Moving (Forward)


by Meg Keene, Editor-In-Chief

Moving (Forward) | A Practical Wedding

This Saturday, I stood alone in our empty apartment. The movers and my husband had gone downstairs, and it was just me, the sunlight, and the dust. I stood in the apartment that was where we’d moved in together the first time (after moving across the country with everything we owned, combined for the first time, in a Ryder truck), where we’d come home the afternoon after getting engaged, where we’d woken up the day after our wedding. It was the apartment where we’d struggled with soul-sucking employment, law school, with unemployment, and where I’d written my first book. Echoing through my head was Edna St. Vincent Millay’s line, “… but the rain/ Is full of ghosts tonight, that tap and sigh/ Upon the glass and listen for reply.”

The ghosts coming out of those walls were painful, in a sometimes-you-don’t-realize-how-hard-it-was-till-it’s-over way. I was transfixed. Frozen to the floor. Listening. Then my husband came back and grabbed my hand and told me it was time to go. I hugged him, and we looked around, touched the walls where we’d spent half a decade of our lives. And then slowly, painfully, we walked out the door. We have the apartment for another week, and we’d talked about going back to do a final sweep up, but after the latch clicked shut, I said, “I can’t go back. I can’t leave again.”

It’s amazing how hard it is to change, even when you know you need to. Even when you know what you’re headed for is probably much better. Even when the whispering ghosts are full of anxiety, misdirected dreams, and sadness. Still, they ask you to stay, to stay forever, and it’s so hard to go.

We left. We visited the beach first, and then drove across the city, across the bridge, and thirty minutes later were at our new house (house!). It was fifteen degrees warmer, and we had a garden, a basement, and a house big enough that we could no longer chat away while in different rooms.

Then everyone left me alone again, sitting cross-legged in the new empty house, and for the first time in awhile, I felt real hope springing up. Hope, of course, mixed with fear. What ghosts would haunt us here? Happy ones? It was impossible to know. But that night, with all the boxes out of the truck, I felt rather surprisingly at home… perhaps more at home than I’d ever felt in San Francisco. The house reminded me of my rambling old Victorian in Brooklyn, with space to make things (messy things, possibly terrible things, the potential of things) in its creaky corners. It reminded me of the summers I’d spent from infancy through my childhood in, well, Oakland. And how I thought when we moved here that San Francisco would be just like Oakland, but for city people. It wasn’t.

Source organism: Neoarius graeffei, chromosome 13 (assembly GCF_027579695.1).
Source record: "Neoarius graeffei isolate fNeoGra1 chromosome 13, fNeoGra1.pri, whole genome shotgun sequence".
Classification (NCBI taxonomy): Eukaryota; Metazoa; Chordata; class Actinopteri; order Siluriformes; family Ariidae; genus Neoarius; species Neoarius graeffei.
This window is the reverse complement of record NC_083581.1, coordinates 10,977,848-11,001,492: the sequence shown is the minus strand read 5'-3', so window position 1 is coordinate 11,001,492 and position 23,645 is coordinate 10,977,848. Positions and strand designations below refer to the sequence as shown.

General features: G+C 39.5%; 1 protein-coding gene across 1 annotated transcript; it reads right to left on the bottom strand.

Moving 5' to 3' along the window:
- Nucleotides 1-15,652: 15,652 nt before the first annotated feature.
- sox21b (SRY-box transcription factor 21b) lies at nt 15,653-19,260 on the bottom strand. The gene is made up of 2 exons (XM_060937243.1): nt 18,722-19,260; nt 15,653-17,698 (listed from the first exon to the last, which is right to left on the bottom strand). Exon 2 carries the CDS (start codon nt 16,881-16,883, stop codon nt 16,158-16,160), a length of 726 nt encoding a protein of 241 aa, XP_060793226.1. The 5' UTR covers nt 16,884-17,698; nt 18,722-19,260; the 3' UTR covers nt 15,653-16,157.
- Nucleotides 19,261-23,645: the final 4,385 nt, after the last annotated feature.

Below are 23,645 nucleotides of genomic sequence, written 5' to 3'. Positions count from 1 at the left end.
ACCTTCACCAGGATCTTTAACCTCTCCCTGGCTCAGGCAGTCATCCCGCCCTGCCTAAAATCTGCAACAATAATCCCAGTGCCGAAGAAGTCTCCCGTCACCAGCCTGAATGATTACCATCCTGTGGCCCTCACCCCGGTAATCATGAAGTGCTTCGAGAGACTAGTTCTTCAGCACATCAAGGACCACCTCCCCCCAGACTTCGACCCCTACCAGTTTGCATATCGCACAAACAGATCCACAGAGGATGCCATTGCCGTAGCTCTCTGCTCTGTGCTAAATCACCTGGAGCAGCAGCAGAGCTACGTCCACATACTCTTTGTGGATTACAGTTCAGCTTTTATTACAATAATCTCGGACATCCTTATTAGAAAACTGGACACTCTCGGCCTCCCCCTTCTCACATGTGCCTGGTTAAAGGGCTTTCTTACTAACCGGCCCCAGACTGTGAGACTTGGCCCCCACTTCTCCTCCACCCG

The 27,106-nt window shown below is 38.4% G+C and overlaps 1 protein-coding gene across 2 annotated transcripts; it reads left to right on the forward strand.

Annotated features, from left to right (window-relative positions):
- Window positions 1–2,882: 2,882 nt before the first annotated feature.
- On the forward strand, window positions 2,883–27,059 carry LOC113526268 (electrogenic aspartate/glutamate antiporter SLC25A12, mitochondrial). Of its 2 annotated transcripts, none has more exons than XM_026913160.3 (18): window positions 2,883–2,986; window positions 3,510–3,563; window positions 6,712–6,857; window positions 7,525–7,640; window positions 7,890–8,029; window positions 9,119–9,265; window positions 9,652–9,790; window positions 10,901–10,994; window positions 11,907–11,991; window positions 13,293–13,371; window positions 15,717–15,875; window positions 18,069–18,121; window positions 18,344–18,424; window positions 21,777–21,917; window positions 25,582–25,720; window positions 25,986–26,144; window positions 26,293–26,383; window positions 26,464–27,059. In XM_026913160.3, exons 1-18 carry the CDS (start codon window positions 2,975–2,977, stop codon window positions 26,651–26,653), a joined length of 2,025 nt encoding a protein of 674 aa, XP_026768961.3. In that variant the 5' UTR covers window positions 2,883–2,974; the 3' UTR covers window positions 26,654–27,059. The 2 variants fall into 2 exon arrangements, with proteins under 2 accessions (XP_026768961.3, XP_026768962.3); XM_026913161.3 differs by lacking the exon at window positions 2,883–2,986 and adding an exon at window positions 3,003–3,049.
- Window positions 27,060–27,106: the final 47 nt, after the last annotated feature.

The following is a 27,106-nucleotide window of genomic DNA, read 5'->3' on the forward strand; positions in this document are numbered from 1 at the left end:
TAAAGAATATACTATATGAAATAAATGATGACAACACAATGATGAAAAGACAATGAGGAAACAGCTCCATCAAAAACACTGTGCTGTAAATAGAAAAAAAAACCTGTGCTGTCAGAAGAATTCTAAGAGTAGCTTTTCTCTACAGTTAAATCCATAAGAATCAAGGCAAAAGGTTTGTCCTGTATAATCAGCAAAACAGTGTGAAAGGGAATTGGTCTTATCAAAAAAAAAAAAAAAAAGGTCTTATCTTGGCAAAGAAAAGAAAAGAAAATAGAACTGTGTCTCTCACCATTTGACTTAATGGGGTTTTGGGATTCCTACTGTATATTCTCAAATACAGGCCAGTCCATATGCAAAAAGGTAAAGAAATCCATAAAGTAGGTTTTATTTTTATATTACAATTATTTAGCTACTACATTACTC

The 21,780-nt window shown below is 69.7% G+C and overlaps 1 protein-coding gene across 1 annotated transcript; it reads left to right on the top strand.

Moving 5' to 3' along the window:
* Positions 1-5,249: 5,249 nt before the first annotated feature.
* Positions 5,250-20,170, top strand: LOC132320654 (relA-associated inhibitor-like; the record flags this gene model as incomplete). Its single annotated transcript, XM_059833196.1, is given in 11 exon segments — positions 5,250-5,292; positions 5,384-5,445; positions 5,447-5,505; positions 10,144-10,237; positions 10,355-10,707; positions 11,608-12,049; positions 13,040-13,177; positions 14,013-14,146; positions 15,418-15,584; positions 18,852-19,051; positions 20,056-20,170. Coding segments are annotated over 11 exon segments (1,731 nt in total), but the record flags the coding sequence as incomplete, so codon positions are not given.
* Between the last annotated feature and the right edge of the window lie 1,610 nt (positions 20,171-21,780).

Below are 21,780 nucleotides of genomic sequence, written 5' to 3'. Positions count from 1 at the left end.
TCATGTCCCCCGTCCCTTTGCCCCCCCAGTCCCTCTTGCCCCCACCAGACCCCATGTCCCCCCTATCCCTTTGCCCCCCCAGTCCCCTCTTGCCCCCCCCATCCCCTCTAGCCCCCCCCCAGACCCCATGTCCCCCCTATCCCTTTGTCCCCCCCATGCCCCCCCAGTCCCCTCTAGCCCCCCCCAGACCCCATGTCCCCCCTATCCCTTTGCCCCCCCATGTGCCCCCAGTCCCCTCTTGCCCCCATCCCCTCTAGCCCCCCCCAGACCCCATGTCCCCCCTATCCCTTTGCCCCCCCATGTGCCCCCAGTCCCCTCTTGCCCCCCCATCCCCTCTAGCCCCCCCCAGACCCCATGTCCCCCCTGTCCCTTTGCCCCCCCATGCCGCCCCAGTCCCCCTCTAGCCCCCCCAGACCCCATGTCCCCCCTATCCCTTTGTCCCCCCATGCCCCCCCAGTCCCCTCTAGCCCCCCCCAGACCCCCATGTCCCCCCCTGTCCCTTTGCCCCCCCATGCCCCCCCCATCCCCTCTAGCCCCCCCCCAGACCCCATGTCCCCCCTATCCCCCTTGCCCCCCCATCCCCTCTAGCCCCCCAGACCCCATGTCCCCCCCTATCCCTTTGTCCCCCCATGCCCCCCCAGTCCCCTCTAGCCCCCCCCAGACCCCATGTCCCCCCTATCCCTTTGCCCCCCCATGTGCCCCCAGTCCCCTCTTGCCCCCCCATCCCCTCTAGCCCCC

As I told David that first night, I’d forgotten how much I loved moving (as someone who does it so rarely). That sense of turning over a new leaf, of fresh possibilities. And the next day there was unpacking to be done, and laundry to hang in the garden, and roses to be picked.

Today, the verse of Millay’s echoing in my head is this, “I think I will learn some beautiful language, useless for commercial/ Purposes, work hard at that./ I think I will learn the Latin name of every songbird, not only in America but wherever they sing./ (Shun meditation though; invite the controversial:/ Is the world flat? Do bats eat cats?) By digging hard I might deflect that river, my mind, that uncontrollable thing.”

So I sat in the garden… our garden now… for awhile today. I read poetry. I looked at my legs stretched out in the sun. I thought: about nothing and about everything. Because if anything is going to solve creative block, it’s not trying to solve it.

I’d forgotten how hard it was to change. And how necessary. And here we are, ready to grow, with no proper idea of what’s coming next.

“Dig, dig; and if I come to ledges, blast.”

Poems: Edna St. Vincent Millay, first fragment from “Sonnet xlii,” second two from “Intention to Escape from Him.” Photo: In my garden, by Emily Takes Photos (taken on my camera) 

Meg Keene

Meg is the Founder and EIC of APW. Her first book, A Practical Wedding: Creative Solutions for Planning a Beautiful, Affordable, and Meaningful Celebration, was published in January 2012, and has been a top three bestseller on the wedding bookshelf ever since. Meg has her BFA in Drama from NYU’s Tisch School of the Arts. She lives in the San Francisco Bay Area with her husband and son.

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  • Peabody_Bites

    I don’t know how you read my mind. This week, we are making an offer on a house (a house, a house) and leaving our perfect, central, city flat with its high ceilings and fireplace. Where we first moved in together, fought and cried about not getting married, got engaged on the sofa, came home from honeymoon. Endless dinner parties, drinks parties, family parties. Job application after job application, practice interviews and GMAT math tests all took place at the dining room table. And I have been so happy there that I can hardly bear to leave.